So yes, after our hike at Mount Driskill, or Driskill Mountain if you prefer, the highest point in the state of Louisiana, we travel north, driving through the Pelican State, the state that handwrites its name on its license plates, Louisiana. We cross the border into Arkansas and enter the town of Murphreesboro. Our lodging for the night: the Queen of Diamonds Inn. Why is it called the “Queen of Diamonds Inn?” Something to do with gambling? Card playing? Nope.
Just a seven minute drive up the road is Crater of Diamonds State Park, offering more than 35 acres of a plowed field which is, from their own description, “…the eroded surface of an ancient volcanic crater that 100 million years ago brought to the surface the diamonds and some of the semi-precious stones lucky visitors find here today.”
Lisa and I were not here 100 million years ago, and we’re not going to be here at Crater of Diamonds State Park this visit either. But apparently the 11-year-old staying in the motel room next to ours will be. He told us, and he is very excited.
We are minding our own business, Lisa and I, unloading from the car into our room. This 11-year-old comes to our door, dressed in his short sleeve, collared, button down sport shirt and little Bermuda shorts revealing knobby knees, white socks and brown shoes. He looks like my father dresses him. He proudly proclaims, “I’m going to dig for diamonds.”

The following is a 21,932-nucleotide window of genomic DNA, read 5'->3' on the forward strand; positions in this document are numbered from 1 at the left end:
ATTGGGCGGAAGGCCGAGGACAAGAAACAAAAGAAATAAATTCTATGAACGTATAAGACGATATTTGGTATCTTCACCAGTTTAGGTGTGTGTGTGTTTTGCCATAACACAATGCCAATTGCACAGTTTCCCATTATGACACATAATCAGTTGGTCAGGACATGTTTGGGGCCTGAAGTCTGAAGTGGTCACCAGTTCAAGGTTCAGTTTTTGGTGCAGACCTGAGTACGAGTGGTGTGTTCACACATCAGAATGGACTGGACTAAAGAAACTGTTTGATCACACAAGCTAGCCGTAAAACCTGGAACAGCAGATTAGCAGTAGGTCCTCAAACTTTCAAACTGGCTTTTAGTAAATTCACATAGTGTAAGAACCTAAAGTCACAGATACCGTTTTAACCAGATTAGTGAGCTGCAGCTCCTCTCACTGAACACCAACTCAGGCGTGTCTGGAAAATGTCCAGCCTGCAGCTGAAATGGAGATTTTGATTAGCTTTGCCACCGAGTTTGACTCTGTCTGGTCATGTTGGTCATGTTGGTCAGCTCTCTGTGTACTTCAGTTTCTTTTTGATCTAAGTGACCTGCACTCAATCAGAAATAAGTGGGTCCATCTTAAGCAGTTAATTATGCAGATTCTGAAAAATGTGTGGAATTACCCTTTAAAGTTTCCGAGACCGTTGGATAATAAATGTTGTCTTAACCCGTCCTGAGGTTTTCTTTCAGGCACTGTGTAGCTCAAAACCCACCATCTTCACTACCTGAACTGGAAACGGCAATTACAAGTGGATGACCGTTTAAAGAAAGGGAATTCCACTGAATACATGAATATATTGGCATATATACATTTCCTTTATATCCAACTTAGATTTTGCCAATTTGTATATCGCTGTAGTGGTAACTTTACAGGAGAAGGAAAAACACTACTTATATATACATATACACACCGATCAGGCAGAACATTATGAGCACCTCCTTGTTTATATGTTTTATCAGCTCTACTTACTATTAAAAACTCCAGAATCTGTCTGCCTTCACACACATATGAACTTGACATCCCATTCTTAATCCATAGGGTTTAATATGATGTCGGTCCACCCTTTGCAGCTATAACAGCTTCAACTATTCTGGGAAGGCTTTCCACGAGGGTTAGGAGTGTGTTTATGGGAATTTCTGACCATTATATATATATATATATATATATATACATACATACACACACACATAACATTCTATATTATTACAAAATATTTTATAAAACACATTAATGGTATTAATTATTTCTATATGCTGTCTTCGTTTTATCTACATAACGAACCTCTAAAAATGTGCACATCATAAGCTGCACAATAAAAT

We are tired, hot and hungry and we need to shower and eat. Also, I don’t like kids. Somehow the door to our room closes with us on the inside and him on the outside.
[While proofreading this chapter, Lisa points out that this little boy is probably more like eight years old than eleven. She explains, “Yah, he was a single-digit little critter.”]
Why is our motel called the Queen of Diamonds Inn? Not sure what the connection to the Park might be but as we check in, the proprietor does her best to convince us that we should not miss visiting “the only diamond mine in the entire United States.” I didn’t know that. She is very enthusiastic; maybe she has a stake in Crater of Diamonds?
We silently wish luck to our eleven-year-old (or eight-year-old) neighbor. He will be mining that plowed field without us. We can be generous with him since he won’t be in our company.
We notice the suspicious looks our proprietor shoots at us. She must know that we won’t be scrounging for diamonds.
Paul Simon’s Diamonds on the Soles of Her Shoes begins to play in my head. Could be worse.